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Prescription Drug and Medical Device Promotion through Social Media: Complying with FDA Regulations

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Web 2.0 generally refers to the second generation of uses of the internet. It is not characterized as much by new technology, but rather by new uses of current technology and resulting new behaviors for users, i.e., sharing and collaboration tools for users as well as user-generated content. We are all familiar with blogs, wikis, FaceBook, MySpace, YouTube, and Twitter. In 2009 no company can rely solely on traditional broadcast and print media to get its message out. Industry is increasingly figuring out how to further incorporate the internet and emerging social networking media into its promotional activities, and FDA-regulated companies are no exception.
Web 2.0 is reality, and “it is here to stay,” said Dr. Jean Ah Kang of the Food and Drug Administration’s (FDA) Division for Drug Marketing, Advertising and Communications (DDMAC). Having recognized this, pharmaceutical, biotech and medical device companies are poised to make full use of the internet and Web 2.0 advances in the marketing and promotion of their products. However, the uncertainty surrounding FDA regulations and their applications to new media may be deterring these companies from taking full advantage of these new opportunities. In crafting their marketing and promotional plans using the internet and Web 2.0, without clear guidance, these companies are left to piece together what little advice DDMAC has offered.    

DDMAC has not issued explicit guidance on how it might adapt current regulations to the changing landscape nor on how companies can comply with regulations in regards to Web 2.0 promotion and advertising. However, three recent developments by DDMAC illustrate how the current regulations may play out in the Web 2.0 landscape. On March 17, 2009, Dr. Jean Ah Kang, Special Assistant to Tom Abrams at DDMAC in charge of Web 2.0 policy development, issued some preliminary guidance on the application of the FDA’s regulations to new media.1 Ironically, her guidance was issued in a podcast. On March 26, 2009, the FDA issued letters to fourteen major pharmaceutical companies warning of violations to the Federal Food, Drug, and Cosmetic Act and the FDA implementing regulations arising from pharmaceutical companies’ use of internet search ads.2 Finally, in May 2009, the FDA issued draft guidance for the industry titled “Presenting Risk Information in Prescription Drug and Medical Device Promotion.”3 Taken together, these three developments begin to illustrate how pharmaceutical companies may proceed in implementing and utilizing Web 2.0 advertising and promotion campaigns.   

In moving to integrate internet promotions and social media into their campaigns, pharmaceutical, biotech and medical device companies must still tread cautiously. While the FDA has not set out explicit guidelines for compliance, we can tease out some principles that will provide guidance in complying with FDA regulations. Above all, the net impression of promotional material must be accurate and not misleading. Even in the face of space constraints, promotional material must balance the presentation of efficacy information with the presentation of risk information in both prominence and content in a single view.          Beyond these principles, Dr. Kang articulated the FDA’s and DDMAC’s concern with the level of involvement by the company. If a company or someone on behalf of a company created the promotion, it will be expected to comply with the regulations. If a company or someone on behalf of a companyany part of the activity, including prompting someone else to communicate, it will be expected to comply with the regulations. But, on the other hand, a company is not responsible for what other people do with the content it posts in a public forum. However, what constitutes a company’s control of the activity may still be an open question. Several factors in determining control include – who generated the content, who (if anyone) paid for the content, and whether the company permits and monitors user-generated content.     The FDA and DDMAC will likely continue to clarify their thinking on these issues. But, in the meantime, pharmaceutical, biotech and medical device companies' use of Web 2.0 media will continue to expand. As always, companies are well advised to keep current with FDA guidance and recent warning letters in developing promotional materials and in expanding their use of social networking media.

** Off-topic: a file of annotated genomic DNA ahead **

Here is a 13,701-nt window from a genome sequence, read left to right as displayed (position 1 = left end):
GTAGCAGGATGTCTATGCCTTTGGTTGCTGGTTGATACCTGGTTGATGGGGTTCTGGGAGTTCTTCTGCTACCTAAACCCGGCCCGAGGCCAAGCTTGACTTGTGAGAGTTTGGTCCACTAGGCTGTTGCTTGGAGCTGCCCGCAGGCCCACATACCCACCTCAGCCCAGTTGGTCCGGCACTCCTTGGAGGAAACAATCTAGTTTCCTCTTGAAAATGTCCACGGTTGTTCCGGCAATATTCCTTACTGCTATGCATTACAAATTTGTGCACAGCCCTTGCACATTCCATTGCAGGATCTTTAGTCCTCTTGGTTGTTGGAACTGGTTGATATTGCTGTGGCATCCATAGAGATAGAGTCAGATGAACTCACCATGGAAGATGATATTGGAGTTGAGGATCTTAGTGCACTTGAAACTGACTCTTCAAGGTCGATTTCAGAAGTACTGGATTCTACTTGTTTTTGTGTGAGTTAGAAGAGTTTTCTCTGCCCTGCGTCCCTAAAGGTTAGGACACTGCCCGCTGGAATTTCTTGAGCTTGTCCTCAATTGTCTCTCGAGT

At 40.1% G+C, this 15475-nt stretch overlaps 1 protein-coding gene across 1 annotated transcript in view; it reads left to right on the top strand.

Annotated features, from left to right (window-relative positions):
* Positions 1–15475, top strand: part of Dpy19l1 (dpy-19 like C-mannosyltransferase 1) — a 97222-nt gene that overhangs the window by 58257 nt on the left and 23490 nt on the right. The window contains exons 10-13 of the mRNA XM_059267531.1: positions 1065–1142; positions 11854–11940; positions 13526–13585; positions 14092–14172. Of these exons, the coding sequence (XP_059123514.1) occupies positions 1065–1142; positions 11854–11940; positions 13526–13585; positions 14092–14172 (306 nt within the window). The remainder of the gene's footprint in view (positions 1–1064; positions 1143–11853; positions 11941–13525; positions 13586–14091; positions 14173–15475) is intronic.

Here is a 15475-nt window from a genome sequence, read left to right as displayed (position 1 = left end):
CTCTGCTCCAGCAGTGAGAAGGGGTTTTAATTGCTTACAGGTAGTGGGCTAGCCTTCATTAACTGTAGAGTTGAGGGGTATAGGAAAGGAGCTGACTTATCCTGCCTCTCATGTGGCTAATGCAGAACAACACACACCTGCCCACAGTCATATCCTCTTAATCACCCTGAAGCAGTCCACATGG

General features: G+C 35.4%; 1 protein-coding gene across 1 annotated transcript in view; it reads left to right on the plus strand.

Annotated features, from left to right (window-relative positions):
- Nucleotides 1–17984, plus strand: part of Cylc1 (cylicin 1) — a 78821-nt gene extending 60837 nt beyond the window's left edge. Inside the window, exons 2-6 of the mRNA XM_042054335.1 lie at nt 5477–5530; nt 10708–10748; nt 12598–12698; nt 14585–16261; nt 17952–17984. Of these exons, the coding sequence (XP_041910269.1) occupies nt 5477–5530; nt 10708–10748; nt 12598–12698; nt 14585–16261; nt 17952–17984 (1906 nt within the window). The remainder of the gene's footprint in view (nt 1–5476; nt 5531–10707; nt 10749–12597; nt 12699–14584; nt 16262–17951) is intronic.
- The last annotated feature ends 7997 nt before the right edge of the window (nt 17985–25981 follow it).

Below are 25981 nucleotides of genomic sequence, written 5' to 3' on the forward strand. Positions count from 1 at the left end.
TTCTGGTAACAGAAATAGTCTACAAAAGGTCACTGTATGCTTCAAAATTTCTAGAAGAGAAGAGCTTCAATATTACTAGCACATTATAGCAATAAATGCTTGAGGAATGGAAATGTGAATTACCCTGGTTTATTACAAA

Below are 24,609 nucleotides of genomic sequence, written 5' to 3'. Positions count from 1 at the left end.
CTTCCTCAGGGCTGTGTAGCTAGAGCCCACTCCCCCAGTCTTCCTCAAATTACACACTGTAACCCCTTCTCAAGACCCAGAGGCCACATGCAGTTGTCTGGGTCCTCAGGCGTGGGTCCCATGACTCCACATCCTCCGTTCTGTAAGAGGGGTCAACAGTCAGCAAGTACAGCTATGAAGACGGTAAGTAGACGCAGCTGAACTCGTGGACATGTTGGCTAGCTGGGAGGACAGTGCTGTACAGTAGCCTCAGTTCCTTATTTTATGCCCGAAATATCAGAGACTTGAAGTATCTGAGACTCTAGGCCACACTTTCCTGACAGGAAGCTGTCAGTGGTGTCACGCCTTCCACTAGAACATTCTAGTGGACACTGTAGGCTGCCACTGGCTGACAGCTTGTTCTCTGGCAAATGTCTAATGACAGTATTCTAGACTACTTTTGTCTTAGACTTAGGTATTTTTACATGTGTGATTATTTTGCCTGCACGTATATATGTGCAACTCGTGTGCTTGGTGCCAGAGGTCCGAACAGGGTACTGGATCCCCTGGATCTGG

1Eye on FDA, A Conversation with FDA/DDMAC About Pharma, Social Media and Web 2.0, (March 17, 2009),

2  Food and Drug Administration, Warning Letters,

3Food and Drug Administration, Draft Guidance, Presenting Risk Information in Prescription Drug and Medical Device Promotion (May 2009),

This advisory was prepared by the Life Sciences practice group at Nutter McClennen & Fish LLP. Assistance on the drafting of this advisory was provided by Nutter summer associate Erica Carroll. Please call your Nutter attorney (617-439-2000) if you have any questions or need assistance in reviewing your materials or promotional strategy.

This update is for information purposes only and should not be construed as legal advice on any specific facts or circumstances. Under the rules of the Supreme Judicial Court of Massachusetts, this material may be considered as advertising.  

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